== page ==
Ж-Фр. Р.: Самая важная «черная дыра» – это отсутствие объективной информации о том времени, которое Тамерлан провел в России. Мы не получили данных о том, вступал ли он в контакт с экстремистами в Чечне или Дагестане, был ли он допущен в тренировочный лагерь? Я не исключаю, что подобная информация всплывет на каком-то этапе из российских источников. Но мне кажется очень интересным тот факт, что российское правительство, обладая информацией о том, что Тамерлан направлялся на Кавказ для проникновения в тренировочный лагерь – о чем они предупредили ранее американское ФБР – позволило ему беспрепятственно проникнуть на Кавказ и оставаться там так долго.

FT: In Russia and the U.S.the terror attack in Boston and the Tsarnaev brothers’ involvement in it has caused a storm of debate and speculation. Many are talking about “unanswered questions” and “black holes” in this story. Is there anything that you personally find strange?

J.-Fr. R: The most important “black hole” is the lack of objective information about the time that Tamerlan spent in Russia. We haven’t received data on whether he entered into contact with extremists in Chechnya or Dagestan, or whether he was admitted to a training camp. I don’t rule out the possibility that such information will pop up at some stage from Russian sources. But I find it very interesting that that the Russian government, being in possession of information that Tamerlan was heading to the Caucasus in order to join a training camp – something they had earlier warned the American FBI about – allowed him to pass unobstructed into the Caucasus and to stay there for so long. [my tr.]


Yulia Latynina (, on the trial of Alexey Navalny:

Его интересует только одно. Чтобы все люди, которые это делают – убивают, заказывают киллерам, манипулируют рынком – имели возможность продолжать это делать безнаказанно. Попытка помешать этому, как пытается помешать этому Навальный, и является, с точки зрения СК, преступлением.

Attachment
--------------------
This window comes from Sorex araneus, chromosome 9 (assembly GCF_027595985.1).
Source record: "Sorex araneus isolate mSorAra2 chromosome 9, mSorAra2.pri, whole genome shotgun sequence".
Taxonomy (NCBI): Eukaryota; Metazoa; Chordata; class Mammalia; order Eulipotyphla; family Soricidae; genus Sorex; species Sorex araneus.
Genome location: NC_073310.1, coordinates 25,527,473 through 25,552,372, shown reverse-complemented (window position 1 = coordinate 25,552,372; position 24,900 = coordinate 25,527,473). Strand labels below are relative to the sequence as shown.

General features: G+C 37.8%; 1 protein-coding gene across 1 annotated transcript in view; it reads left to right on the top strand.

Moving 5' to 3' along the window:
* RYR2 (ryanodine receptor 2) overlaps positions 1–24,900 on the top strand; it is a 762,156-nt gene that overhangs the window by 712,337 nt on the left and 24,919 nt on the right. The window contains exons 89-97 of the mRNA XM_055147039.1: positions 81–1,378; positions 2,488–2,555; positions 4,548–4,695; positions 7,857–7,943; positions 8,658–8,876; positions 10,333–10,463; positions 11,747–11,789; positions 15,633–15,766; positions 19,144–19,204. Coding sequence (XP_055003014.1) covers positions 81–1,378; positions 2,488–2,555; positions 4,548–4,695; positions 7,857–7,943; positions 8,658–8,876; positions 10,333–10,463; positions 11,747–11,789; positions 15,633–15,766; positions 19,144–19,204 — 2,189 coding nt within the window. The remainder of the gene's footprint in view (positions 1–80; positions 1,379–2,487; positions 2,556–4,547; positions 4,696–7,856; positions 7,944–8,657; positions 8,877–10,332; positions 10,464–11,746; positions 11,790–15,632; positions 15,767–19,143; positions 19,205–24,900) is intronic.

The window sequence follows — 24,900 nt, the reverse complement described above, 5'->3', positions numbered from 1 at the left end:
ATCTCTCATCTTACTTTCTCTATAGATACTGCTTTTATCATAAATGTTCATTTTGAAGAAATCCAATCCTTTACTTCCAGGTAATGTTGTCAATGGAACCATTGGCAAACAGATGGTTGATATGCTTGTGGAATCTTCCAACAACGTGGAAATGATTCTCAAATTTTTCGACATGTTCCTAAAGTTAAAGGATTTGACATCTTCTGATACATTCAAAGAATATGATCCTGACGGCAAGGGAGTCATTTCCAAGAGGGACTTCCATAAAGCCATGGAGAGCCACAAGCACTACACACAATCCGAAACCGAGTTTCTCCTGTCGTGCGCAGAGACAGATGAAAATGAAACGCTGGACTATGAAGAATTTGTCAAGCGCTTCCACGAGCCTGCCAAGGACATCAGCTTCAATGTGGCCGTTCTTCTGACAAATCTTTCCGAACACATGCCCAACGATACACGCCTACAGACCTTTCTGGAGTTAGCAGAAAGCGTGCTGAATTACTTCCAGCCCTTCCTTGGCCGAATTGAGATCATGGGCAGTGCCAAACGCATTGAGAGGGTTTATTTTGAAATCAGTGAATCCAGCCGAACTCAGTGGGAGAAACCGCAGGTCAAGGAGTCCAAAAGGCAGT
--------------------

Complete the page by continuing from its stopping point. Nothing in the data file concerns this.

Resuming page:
The Investigative Committee is interested in only one thing. That all the people who do these things – murder, hire killers, manipulate the market – should be able to continue doing them with impunity. To try to stop them, as Navalny is attempting to do, is, from the Investigative Committee’s point of view, a crime.

The Location of Terror

Yulia Latynina (, on the Boston bombers:

Как сказал в одной из своих проповедей Саид Бурятский, который до того как стать исламистом-моджахедом, был простым русским парнем Александром Тихомировым из Улан-Удэ, «прошли те времена, когда мы сражались за свободу Чечни, за это языческое понятие. Теперь мы сражаемся за Аллаха. Прошли те времена, когда каждый чеченец был нам брат. Теперь русский, если он моджахед, нам брат, а чеченец, если он кяфир, наш злейший враг».

То есть то, что Царнаевы чеченцы – это не удивительно, но это совершенно неважно, так же, как неважно, что Троцкий – еврей. В Бостоне они сражались не за свободу Чечни. Они сражались за всемирный Халифат.

Они вели оборонительный джихад.

As Said Buryatsky, who before becoming an Islamist mujahid was an ordinary Russian guy, Alexander Tikhomirov from Ulan-Ude, said in one of his sermons: “Gone are the days when we fought for the freedom of Chechnya, for that pagan  idea. Now we are fighting for Allah. Gone are the days when every Chechen was our brother. Now the Russian, if he’s a muhajid, is our brother, and the Chechen, if  he’s a kafir, our worst enemy.”

So the fact that the Tsarnaevs are Chechens is not surprising. but it is totally unimportant, just as unimportant as the fact that Trotsky was Jewish. What they were fighting for in Boston was not the freedom of Chechnya. They were fighting for a worldwide Caliphate.

They were waging defensive jihad



RFE/RL has republished Liz Fuller’s 2010 overview of Internet sites linked to the North Caucasus insurgency.

It is of course impossible even to guess what role the Internet glorification of the insurgency plays in mobilizing young men and women to “head for the forest” and join the fighters’ ranks. But to judge from the Chechen authorities’ determination to create equally attractive counterpropaganda sites, that role certainly is not negligible.


Fiona Hill, director of the Center on the United States and Europe, and senior fellow in the Foreign Policy program at the Brookings Institution, on the limits of cooperation with Russia (MSNBC):

The Russian services still see the U.S. as the “main opponent”––a term often used by Vladimir Putin [the glavnyy protivnik in Russian]––that must be countered. This level of mutual mistrust is a significant barrier to the kind of operational information sharing that would be required in pursuing the Boston bombers Chechen connections and other potential cases.